Quin had the honour to enjoy the intimacy and esteem of Pope and other emiment men of his time. The friendship between Thomson and him is yet within the recollection of many persons living. “The commencement of it,” says Dr. Johnson, “is very honourable to Quin, who is reported to have delivered Thomson (then known to him only for his genius) from an arrest, by a very considerable present; and its continuance is honourable to both, for friendship is not always the sequel of obligation.

The season of 1738-9 produced only one new play in

which Quin performed, and that was “Mustapha,” by Mr.

Mallet which, according to Mr. Davies, was said to glance

both at the king and sir Robert Walpole, in the characters

of Solyman the magnificent, and Rustan his vizier. On | the night of its exhibition were assembled all the chiefs in opposition to the court and many speeches were applied by the audience to the supposed grievances of the times, and to persons and characters. The play was in general well acted particularly the parts of Solyman and Mustapha by Quin and Milward. Mr. Pope was present in the boxes, and at the end of the play went behind the scenes, a place which he had not visited for some years. He expressed himself well pleased with his entertainment; and particularly addressed himself to Quih, who was greatly flattered with the distinction paid him by so great a man and when Pope’s servant brought his master’s scarlet cloke, Quin insisted upon the honour of putting it on.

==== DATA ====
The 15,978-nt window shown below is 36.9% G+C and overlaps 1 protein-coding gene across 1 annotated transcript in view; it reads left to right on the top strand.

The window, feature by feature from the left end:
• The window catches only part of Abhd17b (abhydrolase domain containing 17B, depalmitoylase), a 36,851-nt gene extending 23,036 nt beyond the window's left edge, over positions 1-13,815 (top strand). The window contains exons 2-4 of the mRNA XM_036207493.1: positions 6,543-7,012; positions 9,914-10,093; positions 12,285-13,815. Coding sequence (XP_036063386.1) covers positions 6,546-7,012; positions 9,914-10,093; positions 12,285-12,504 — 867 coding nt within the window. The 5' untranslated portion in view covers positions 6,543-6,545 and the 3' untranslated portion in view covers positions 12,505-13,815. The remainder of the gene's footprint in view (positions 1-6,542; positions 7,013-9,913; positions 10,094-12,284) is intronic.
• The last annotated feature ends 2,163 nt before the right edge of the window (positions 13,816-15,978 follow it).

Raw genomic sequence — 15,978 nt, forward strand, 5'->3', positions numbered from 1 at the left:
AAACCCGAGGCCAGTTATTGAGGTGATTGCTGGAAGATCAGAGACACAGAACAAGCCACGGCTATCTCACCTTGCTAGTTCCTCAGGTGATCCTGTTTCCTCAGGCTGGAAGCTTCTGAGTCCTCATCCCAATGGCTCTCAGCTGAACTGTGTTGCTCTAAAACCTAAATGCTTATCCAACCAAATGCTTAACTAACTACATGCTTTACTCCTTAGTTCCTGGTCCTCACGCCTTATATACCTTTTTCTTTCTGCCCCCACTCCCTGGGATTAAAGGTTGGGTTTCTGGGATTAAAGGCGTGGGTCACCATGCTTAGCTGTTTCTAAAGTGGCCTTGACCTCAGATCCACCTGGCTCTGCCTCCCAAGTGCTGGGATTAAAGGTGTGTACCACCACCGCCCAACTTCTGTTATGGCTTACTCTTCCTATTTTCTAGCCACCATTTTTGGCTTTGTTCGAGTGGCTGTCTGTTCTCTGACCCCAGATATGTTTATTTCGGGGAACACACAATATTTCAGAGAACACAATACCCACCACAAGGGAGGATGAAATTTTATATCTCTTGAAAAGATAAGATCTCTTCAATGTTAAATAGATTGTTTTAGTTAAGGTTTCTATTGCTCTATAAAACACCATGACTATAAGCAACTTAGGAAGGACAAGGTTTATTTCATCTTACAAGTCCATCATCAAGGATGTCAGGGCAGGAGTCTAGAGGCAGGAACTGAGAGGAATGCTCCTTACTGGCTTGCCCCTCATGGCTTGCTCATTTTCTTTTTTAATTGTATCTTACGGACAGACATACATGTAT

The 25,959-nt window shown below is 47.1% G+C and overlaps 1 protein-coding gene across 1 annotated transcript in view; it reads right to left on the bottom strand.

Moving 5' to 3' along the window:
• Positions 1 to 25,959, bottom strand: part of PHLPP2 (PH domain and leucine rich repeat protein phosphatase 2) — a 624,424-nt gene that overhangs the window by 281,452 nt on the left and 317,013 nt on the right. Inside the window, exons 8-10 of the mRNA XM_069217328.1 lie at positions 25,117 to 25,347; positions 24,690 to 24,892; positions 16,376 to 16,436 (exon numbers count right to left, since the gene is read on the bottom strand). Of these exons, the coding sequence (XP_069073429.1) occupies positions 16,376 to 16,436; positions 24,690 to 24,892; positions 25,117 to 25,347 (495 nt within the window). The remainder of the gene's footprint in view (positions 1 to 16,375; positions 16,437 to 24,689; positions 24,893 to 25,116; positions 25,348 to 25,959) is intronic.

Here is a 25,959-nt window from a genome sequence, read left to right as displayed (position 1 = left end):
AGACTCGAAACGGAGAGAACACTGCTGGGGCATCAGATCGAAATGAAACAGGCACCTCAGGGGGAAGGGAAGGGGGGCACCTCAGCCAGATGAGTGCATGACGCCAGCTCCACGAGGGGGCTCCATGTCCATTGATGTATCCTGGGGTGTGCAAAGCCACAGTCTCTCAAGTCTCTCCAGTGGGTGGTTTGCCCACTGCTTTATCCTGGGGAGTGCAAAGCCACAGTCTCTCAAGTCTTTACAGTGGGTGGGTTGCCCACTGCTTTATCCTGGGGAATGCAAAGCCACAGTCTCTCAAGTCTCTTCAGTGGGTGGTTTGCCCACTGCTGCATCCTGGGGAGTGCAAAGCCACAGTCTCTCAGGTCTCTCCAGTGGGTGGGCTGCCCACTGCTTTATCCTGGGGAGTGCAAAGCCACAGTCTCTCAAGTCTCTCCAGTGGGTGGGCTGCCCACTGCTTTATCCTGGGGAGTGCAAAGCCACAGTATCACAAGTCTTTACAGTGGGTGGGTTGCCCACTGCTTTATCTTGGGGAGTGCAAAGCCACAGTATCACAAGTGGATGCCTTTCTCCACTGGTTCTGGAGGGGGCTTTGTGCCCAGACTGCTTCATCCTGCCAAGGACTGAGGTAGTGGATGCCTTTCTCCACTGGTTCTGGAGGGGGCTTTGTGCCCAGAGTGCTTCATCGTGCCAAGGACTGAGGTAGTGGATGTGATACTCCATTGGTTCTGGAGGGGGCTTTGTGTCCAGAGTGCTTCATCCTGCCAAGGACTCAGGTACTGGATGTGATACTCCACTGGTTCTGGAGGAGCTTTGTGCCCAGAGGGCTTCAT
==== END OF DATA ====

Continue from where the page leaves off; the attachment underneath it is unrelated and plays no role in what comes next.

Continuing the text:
It was in the year 1739, on the 9th of March, that Mr. Quin was engaged in another dispute with one of his brethren; which by one who had already been convicted of manslaughter (however contemptible the person who was the party in the difference might be) could not be viewed with indifference. This person was no other than the celebrated Mr. Theophilus Gibber, who at that period, owing to seme disgraceful circumstances relative to his conduct to his wife, was not held in the most respectable light. Quin’s sarcasm on him was too gross to be here inserted. It may, however, be read in the “Apology for Mr. Gibber’s Life,” ascribed to Fielding. The circumstances of the duel we shall relate in the words of one of the periodical writers of the times. “About seven o‘clock a duel was fought in the Piazza, Covent Garden, between Mr. Quin and Mr. Gibber; the former pulling the latter out of the Bedford coffee-house, to answer for some words he had used in a letter to Mr. Fleetwood, relating to his refusing to act a part in King Lear for Mr. Quin’s benefit on Thursday se’nnight. Mr. Gibber was slightly wounded in the arm, and Mr. Quin wounded in his fingers after each had their wounds dressed, they came into the Bedford coffee-house and abused one another; but the company prevented further mischief.